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FREUD & MARX ON REPRESSION.

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Essay on era Marx lived in, his opposition to violations of human rights, his view of repressive nature of Capitalism. Examines Freud's view of repression as a necessity to restrict the individual's untrammeled expression of natural instincts.... More...
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Paper Abstract:
Essay on era Marx lived in, his opposition to violations of human rights, his view of repressive nature of Capitalism. Examines Freud's view of repression as a necessity to restrict the individual's untrammeled expression of natural instincts.

Paper Introduction:
Freud and Marx on Repression The ideas of Karl Marx and Sigmund Freud had such influence on the Twentieth Century that it is hard to find any other figure to compare them with. Both were born Jews, became atheists, and criticized their societies as few before or since have done. Each was endowed with a brilliant mind, and followed the logic of their thinking to conclusions that brought them widespread derision and opposition, as well as zealous adherents. The political world has never been the same since Marx. And it’s fair to say we human beings will never see the immense and unexplored jungle in our own psyches the same way after Freud. Many people are awed by the work of great intellectuals, thinking their thought will be beyond comprehension. But the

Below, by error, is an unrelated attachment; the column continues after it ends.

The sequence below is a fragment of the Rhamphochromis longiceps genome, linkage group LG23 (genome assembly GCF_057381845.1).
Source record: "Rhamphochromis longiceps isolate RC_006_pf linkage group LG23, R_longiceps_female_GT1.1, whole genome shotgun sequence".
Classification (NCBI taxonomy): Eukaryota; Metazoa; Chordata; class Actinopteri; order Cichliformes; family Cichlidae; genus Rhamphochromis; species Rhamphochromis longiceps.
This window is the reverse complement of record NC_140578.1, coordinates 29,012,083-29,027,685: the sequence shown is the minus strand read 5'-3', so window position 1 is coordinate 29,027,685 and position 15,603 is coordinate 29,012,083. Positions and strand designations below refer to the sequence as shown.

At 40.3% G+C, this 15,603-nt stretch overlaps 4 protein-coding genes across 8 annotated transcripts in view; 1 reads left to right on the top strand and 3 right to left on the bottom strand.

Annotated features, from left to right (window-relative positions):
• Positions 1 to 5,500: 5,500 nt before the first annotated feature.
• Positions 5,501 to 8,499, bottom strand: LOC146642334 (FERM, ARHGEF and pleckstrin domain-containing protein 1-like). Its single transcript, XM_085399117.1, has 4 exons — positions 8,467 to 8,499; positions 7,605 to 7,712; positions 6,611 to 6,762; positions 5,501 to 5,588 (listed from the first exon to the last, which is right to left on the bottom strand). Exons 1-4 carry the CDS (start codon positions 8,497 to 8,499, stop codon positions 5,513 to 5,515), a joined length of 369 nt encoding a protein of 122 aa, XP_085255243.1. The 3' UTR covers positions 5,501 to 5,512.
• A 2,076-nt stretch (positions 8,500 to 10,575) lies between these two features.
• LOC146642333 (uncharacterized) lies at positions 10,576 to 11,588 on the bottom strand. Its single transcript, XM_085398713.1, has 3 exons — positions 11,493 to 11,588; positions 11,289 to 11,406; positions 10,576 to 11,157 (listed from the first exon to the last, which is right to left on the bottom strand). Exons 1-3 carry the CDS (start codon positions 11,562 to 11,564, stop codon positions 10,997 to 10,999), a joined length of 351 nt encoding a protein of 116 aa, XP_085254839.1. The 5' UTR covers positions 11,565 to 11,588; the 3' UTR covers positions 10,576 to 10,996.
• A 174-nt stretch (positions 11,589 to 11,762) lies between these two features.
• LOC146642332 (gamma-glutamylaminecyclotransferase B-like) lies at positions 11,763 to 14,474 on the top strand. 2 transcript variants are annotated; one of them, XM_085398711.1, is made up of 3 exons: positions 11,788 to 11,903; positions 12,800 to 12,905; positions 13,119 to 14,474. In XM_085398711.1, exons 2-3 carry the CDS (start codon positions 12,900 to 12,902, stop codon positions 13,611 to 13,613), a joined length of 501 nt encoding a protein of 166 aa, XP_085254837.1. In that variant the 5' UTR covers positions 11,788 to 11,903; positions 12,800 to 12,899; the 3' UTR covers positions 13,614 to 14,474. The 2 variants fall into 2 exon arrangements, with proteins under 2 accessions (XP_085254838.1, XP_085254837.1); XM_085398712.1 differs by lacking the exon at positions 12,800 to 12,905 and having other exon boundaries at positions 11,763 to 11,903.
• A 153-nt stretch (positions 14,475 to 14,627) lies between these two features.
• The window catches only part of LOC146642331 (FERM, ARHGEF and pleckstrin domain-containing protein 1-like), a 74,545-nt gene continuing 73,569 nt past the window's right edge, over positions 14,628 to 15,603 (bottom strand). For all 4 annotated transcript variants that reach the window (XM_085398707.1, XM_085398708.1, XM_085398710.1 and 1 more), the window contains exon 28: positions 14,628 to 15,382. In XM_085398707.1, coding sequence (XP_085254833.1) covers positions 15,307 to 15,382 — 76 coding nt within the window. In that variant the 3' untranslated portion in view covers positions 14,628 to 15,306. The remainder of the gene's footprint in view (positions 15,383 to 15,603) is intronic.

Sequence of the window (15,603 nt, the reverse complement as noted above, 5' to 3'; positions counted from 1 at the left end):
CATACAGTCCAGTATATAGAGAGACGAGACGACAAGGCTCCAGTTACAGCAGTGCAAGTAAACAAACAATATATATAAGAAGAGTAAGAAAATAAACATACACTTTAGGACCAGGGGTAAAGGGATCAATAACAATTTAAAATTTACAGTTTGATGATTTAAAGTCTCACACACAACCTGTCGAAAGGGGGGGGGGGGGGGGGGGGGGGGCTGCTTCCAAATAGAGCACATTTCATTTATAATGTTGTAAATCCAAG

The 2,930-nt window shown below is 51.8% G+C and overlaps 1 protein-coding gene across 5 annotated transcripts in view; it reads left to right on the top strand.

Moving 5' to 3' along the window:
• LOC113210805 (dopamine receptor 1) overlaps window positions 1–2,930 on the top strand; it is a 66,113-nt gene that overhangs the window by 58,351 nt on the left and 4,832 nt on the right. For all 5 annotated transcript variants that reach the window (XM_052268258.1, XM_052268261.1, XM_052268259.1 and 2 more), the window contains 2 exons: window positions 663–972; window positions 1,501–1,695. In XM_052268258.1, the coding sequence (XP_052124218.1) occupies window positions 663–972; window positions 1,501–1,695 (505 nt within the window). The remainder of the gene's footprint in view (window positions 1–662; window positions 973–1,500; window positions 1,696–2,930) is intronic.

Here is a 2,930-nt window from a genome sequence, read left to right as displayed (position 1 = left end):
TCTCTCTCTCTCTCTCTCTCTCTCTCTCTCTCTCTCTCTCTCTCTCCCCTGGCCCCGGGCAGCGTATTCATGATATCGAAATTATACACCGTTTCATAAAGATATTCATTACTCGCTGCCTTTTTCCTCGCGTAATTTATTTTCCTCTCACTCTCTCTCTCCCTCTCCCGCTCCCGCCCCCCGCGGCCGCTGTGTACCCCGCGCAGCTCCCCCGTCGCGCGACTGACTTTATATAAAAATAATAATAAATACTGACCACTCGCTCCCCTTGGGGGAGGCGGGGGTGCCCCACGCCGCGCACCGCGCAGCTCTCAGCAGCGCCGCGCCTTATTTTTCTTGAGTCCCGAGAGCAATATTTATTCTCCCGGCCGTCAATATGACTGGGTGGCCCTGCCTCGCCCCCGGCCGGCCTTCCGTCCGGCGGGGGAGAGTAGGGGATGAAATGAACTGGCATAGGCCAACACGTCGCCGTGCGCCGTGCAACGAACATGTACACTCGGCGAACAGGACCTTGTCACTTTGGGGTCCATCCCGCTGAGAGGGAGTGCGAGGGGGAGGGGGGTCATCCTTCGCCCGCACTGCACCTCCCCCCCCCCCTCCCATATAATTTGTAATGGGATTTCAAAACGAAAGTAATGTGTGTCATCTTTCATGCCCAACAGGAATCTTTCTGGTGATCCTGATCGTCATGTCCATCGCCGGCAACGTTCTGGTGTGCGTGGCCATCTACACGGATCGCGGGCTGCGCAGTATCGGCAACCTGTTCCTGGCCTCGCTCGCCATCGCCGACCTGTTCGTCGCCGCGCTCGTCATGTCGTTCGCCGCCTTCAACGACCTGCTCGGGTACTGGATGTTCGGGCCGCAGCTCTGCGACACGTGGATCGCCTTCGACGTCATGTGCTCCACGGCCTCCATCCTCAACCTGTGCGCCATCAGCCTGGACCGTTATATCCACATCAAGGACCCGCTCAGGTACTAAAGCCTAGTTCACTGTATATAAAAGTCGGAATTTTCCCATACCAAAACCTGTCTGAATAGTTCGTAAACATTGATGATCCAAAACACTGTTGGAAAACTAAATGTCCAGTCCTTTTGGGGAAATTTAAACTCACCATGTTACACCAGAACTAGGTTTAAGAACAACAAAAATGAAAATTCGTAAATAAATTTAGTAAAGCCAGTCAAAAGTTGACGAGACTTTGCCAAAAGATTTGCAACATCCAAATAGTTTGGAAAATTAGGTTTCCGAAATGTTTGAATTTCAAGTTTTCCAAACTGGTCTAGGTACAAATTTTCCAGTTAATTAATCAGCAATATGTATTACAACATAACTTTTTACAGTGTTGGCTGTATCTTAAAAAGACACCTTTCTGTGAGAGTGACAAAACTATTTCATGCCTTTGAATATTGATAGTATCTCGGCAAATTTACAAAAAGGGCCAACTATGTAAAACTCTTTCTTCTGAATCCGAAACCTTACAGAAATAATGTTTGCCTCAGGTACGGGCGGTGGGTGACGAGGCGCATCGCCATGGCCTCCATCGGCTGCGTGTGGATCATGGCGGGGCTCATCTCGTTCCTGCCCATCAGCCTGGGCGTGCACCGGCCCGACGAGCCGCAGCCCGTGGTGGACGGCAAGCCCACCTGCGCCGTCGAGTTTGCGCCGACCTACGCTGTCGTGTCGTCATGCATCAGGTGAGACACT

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While Marx's concern with the plight of the exploited worker made himhighly sensitive to their alienated psychology, in Civilization and ItsDiscontents Freud leaves his natural ecological niche in the psyche andmakes a tentative foray into the social and cultural realm where Marx hadstaked his claim. Democracy lies in tatters. Freud and Marx on Repression The ideas of Karl Marx and Sigmund Freud had such influence on theTwentieth Century that it is hard to find any other figure to compare themwith. The "fear of revolt by suppressed elements [sex andaggression] drives it [the super-ego] to stricter precautionary measures". 1978.Freud, S. Politics istrivialized, falsified, propagandized. It no doubt reflects Freud's own culture and personal outlook onlife. Many people are awed by the work of great intellectuals, thinkingtheir thought will be beyond comprehension. The average American is anxious. Each was endowed with a brilliant mind,and followed the logic of their thinking to conclusions that brought themwidespread derision and opposition, as well as zealousadherents. Marx did not see repression simply from the point of view of economicexploitation per se. As Freud loved to do with his patients, we can read between the lineshis own rationalistic despair, and his equivocally romantic view of so-called primitive (non-Western) cultures. Its meansof control and oppression of the minds of the masses is something neitherMarx nor Freud ever considered, because modern mass media existed only inembryonic form in their day - although Freud lived tosee the advent of electronic communications. "What we call civilization is largely responsible for our misery,and...we should be much happier if we gave it up and returned to primitiveconditions" (33). Civilization and Its Discontents is really a meditation on theimpossibility of man's happiness, except in a restricted, rather joylesssense. Strachey, J., ed. The Industrial Revolution was raw and brutal, as far from a Christianvision of man as could be. The mechanism of the conscience is seen as the collectiveexpression of the repressive spirit of society. It is no wonder thattelevision claims millions each night as they disassociate from their owntrue being and slide into the anesthetic pit of capitalist mediaprojections. And the NicaraguanSandinistas had one of the most liberal and democratic of the Marxistrevolutions. Works CitedTucker, R., ed. 1961. Second edition. He saw socialism as opposing a great evil. From this comes modernculture's most ironic discovery: that technological progress does not makeman happier. No psychiatrist yet born is capable of analyzing the entireinsanity, but it is clearly pathological to those few still capable ofthought. A nation that allows its most important mass media to fall into thehands of a capitalist faction shoots itself in the foot, and needlesslypostpones the day when man will rise to his highest possible potential.Repressive, alienating, violent, dishonest, manipulative, uncaring,disrespectful, irrelevant, and more powerful than any teacher, capitalistmedia is a chain man has put around his own neck, and it is strangling him. Curiosity has been successfullykilled for several generations of Americans. The political world has never been the same since Marx. Corporate America, theundemocratic power that controls the government and mass media of theUnited States, is easily subject to Marx's capitalist critique. Freud conceived the super-ego as a kind of highly aggressive internalized cultural watchdog, what hetermed "a garrison in a conquered city"(Freud, 1961, 7 ). To Freud repression is not the result of capitalist exploitation, butof the necessity for civilization to severely restrict the individual'suntrammeled expression of natural instincts, chief among them sexuality andaggression. American lifeis deeply pervaded with ignorant attitudes, nowhere more so than fromtelevision. But the former feels satisfied and affirmed inthis self-alienation, experiences the alienation as a sign of its ownpower, and possesses in it the appearance of a human existence. To the extent that Marx had the courage to oppose this grossviolation of human rights in his outspoken writings, his position wasethical. The Marx-Engels Reader. Both were born Jews, became atheists, and criticized their societiesas few before or since have done. And it'sfair to say we human beings will never see the immense and unexploredjungle in our own psyches the same way after Freud. Since education, consumer information, ecological knowledge,and other social goods are not considered profit centers, they are bannedfrom our national airwaves, except in the most perfunctory and ignorantway. New York: W.W. Stress is incessant, intelligent ormore humane alternatives hidden from popular view. The seizing of power by a faction for their ownselfish ends, rather than the public good, which John Jay saw as thegreatest threat to democratic government and political freedom, is exactlywhat has happened in most, but not all, communist governments.While Castro's methods are not democratic, he has sought to serve thepublic good, rather than the enrichment of his faction. New York: W.W. American commercial television is basically amenable to analysis asthe propaganda (advertising) arm of the corporate state. Its rules aresimple, and serve humanity poorly: attract the largest possible audiencewith every program, and use the medium exclusively to manipulate people tobuy, thereby enriching the unseen few who own both the means ofcommunication, and advertise on it. In a land of great librariesand universities the masses show little interest in learning. But the reason these men holdtheir high stature, and the continued interest of mankind, is because manyof their concepts are remarkably simple, and can be communicated to anyone.Not only that, their ideas hit us where we really live, from ourwork to our dreams. Even their hypocritical veneer of Christianity is asymbol of cultural repression from the point of view of the proletariat,because the religion that pretends to glorify the poor and condemn the richin reality actually does the opposite by invariably allying itself withwealth and worldly power. The unimaginable totalitarianmurderousness of Stalin was the direct result of Marx's advocacy ofdictatorship rather democracy. His concept of alienation is a goodexample of how he understood the repressive nature of capitalism. "The possessing class and the proletarian class represent one and thesame human self-alienation. The cause of the repression of the workers is the greed of thepropertied class. Unlike the American Constitution, there wereno checks and balances. He or she does not feel valued forhis own nature and capacities at work. Marx and Freud would have understood. Applying the thought of Marx and Freud to modern pop culture is anexciting and intellectually provocative exercise. The latter,however, feels destroyed in this alienation, seeing in it its own impotenceand the reality of an inhuman existence" (Tucker, 1978, 133). Freud sees the conscience, or super-ego as the aggressive force bywhich society enforces its repression of individual instincts, which has acausal relationship with the production of neurosis. Banality reigns supreme. Norton. Marx was born first, and did most of his writing in the mid-18 s.What the Protestant Reformation was to Christianity, communism was tocapitalism. And by abolishingprivate property and initiating a dictatorship of the proletariat, hebelieved that humanity would be redeemed. Need frustration is the primary mechanism that breedsneurosis (34). Civilization and Its Discontents. The term "pop culture" must be analyzed first. How naive he was about human nature. Norton. Pop culture can bestudied anthropologically, but it is not a real human culture, but asynthetic, capitalist manipulation designed to stimulate consumption andtherefore profits. The ultimate and worst repression carried out by the corporate media-industrial complex is the colonization of the American mind. Communism and capitalism must be seen as one yin-yang, as polaropposites obsessed with the shadowy presence of the other. Men, women, and children of both the ruralpeasantry and the urban underclass were chained to their machines and atthe same time robbed of all possibility of advancement by the cold-heartedlogic of capitalism, the very essence of selfishness. With no child laborlaws, minimum safety standards, governmental welfare programs, unions, oroccupational alternatives, hundreds of thousands of people lived lives ofdespair and grimness so a tiny number of factoryor mine owners could make money far in excess of their needs. He also paid homage to the minds, hearts, and souls(in the secular sense) of the workers.